Marketing Narrative: a quiet and unexpected rise

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Marketing Narrative: a quiet and unexpected rise

Marketing Narrative is quietly and slowly gaining ground in marketing disciplines where brands and their managers historically tend to talk about themselves. Marketers can use Narratives to help address the strategic role that vision and leadership play in organizational growth and success by focusing on other people.

In summary, Leaders do lead. Companies that win are usually category leaders. They provide the definition of the market, shift perceptions, and play an integral role in stretching the boundaries of their sector. These companies see change, disruption, and innovation, and they embrace it. They stand out from the crowd by articulating a new perspective on their industry. All great cultures have employed narrative strategies to frame a unique view, communicate a clear vision, and chart a course of actions that support their aspirations and beliefs.

What is Brand Story?

Brand Story helps businesses tell stories about themselves. These stories help them answer the question, “Why do we exist?”. They also allow them to explain how they are different from other companies. Finally, they will enable them to share why customers should care about them.

For example, Apple Computers, Inc. was founded on April 1, 1976, by college dropouts Steve Jobs and Steve Wozniak. They brought the new company a vision of changing how people viewed computers. Jobs and Wozniak wanted to make computers small enough for people to have them in their homes or offices.

Brand Stories might be inspirational but do not provide a reason for selecting one brand or another. While they play an essential role in defining the Brand Roots, they often become part of the clutter surrounding brands.

What is Narrative Marketing?

Narrative marketing is an approach to marketing that focuses on the needs of your audience. It is centered around their lives, their problems, and overcoming their adversities. It is focused on the customer, not the brand. It engages your audience, making them active listeners, and bringing clarity to what you have available to offer them.

In a nutshell, it is a storytelling technique about how the brand “gets it” and “fits in” consumers’ lives.

Narrative marketing means using a story to communicate a message. The aim is to generate an emotional reaction from the viewer that will prompt them to take action. Storytelling in marketing can help consumers understand why they should care for something and can humanize your brand.

Stories can be told in any medium, visual, verbal, or written. They can be said across all platforms – from social media to television. Marketers can use accounts to create ads that resonate with people and stick.


Consumer Insights Pill


But why do marketing narratives matter?

1) Stories are second only to experience in learning. They catalyze a better understanding of new and innovative products and services.

2) Storytelling flourishes in a creative setting, which has a dual benefit: it promotes uniqueness and elevates the critical attributes of the desired brand equity.

3) Storytelling is more memorable. Marketing narratives are more likely to be remembered by consumers, making brands more salient.

A framework for narratives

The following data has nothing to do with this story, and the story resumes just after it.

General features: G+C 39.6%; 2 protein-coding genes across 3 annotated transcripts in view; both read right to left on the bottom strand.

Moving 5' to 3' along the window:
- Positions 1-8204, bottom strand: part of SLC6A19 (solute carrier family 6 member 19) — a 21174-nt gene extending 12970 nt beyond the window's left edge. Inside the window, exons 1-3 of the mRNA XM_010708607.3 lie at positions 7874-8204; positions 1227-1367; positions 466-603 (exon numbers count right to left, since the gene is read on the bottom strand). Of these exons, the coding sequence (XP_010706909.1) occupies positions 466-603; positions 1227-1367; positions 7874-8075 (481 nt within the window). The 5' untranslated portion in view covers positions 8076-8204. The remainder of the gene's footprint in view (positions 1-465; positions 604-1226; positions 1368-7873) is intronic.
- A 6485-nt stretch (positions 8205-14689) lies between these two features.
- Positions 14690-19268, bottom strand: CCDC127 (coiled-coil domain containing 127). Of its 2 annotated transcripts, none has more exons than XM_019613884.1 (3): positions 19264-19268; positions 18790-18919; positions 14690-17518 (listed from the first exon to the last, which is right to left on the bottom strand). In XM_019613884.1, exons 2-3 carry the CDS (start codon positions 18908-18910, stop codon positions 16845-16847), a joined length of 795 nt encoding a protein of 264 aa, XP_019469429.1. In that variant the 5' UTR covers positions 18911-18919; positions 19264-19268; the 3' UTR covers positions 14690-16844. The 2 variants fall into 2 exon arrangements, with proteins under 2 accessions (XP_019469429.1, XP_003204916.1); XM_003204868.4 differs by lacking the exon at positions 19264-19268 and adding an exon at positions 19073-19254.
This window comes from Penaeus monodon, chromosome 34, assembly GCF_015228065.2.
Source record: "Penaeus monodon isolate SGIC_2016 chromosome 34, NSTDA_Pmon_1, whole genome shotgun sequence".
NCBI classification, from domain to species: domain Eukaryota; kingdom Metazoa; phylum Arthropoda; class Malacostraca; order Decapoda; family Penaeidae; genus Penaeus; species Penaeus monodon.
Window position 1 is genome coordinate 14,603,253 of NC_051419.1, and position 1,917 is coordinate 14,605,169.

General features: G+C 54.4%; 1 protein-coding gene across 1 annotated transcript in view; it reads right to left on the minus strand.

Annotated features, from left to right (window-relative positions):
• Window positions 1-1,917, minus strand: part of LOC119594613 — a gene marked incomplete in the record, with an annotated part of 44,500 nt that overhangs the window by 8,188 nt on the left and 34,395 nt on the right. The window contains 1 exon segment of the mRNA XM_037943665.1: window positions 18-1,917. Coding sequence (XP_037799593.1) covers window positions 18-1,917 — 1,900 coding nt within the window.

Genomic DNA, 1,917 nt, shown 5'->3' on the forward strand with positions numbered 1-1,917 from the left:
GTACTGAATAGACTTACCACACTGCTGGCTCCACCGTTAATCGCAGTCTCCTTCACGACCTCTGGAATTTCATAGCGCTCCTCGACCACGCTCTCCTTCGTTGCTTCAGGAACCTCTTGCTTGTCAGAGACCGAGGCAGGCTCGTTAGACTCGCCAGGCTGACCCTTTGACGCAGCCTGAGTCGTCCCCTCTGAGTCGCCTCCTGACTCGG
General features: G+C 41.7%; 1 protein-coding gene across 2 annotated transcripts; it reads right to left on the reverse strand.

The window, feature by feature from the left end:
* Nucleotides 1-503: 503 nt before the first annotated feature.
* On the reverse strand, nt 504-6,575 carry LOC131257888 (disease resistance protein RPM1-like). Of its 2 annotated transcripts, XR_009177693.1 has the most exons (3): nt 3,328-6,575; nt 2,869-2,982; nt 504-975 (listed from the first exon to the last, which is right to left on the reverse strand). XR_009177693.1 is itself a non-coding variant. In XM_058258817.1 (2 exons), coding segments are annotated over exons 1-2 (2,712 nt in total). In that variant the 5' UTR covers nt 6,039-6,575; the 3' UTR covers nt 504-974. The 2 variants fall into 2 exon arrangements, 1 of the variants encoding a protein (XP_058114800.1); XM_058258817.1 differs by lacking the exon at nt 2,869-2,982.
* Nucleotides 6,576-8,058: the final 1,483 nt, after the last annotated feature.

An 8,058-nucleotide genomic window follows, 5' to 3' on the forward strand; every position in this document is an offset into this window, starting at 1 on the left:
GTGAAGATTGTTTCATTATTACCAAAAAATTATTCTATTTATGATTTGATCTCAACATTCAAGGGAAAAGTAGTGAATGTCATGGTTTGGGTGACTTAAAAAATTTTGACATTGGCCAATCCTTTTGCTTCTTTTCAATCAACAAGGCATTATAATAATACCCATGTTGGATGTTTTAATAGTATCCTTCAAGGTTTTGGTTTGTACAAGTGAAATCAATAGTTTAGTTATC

1) Learning objective: every good narrative has a learning objective, ultimately delivering an “a-ha” effect.

2) Uniqueness: copycatting narratives is terrible for businesses and brands. How is your narrative unique?

3) Relevant to your consumers: the narrative works when built around a clear and relevant insight. It’s not a brand-centric story. It’s a consumer centric-one.

4) Structure: storytelling works best when there is a clear beginning (Hook), middle (Learning), and end (Status) to the story.

5) Texture: narratives require realistic and relevant details that provide consistency and credibility.

 

Marketing Narrative and the challenge to traditional Brand Positioning

Brands are powerful assets. Brands drive massive value to companies and help consumers make better purchasing decisions. Not surprisingly, even CEOs from across industry sectors and company sizes admire the six brands that are top-of-mind for many consumers, including Apple, Amazon, Tesla, Google, Microsoft, and Nike.

We can use brand strategy frameworks to help build our and our client’s brands. Marketers have relied on these strategic principles for three-quarters of a century. Maybe there is an opportunity to rethink the principles of brand positioning when it comes to reimagining business and work.

Too often, this definition leads marketers into an overly simplistic, single-minded, museum piece of a brand positioning statement that ignores the nuances of their product or service. It may be because when Kotler first published these findings in 1967, he discussed the marketing of consumer products such as bars of soap, cans of peas, or boxes of tissues.

Today, competitive advantage grows from a broad range of activities and departments. Marketers need a brand framework that embraces a more comprehensive system of actions.

Many foresee an evolution from a particular brand position to a framework of five or seven core narrative positions that better reflect the company’s strategy, the desire to create brand equity, and the need for multiple target audiences. Each of the narratives is target-centric, where the target can be a group of employees, consumers, or B2B customers. This notion is based on the work of Nobel Prize-winner economist Robert Shiller. He demonstrated the positive relationship between narratives and economic activity throughout time, but we are probably at an early stage of this process!

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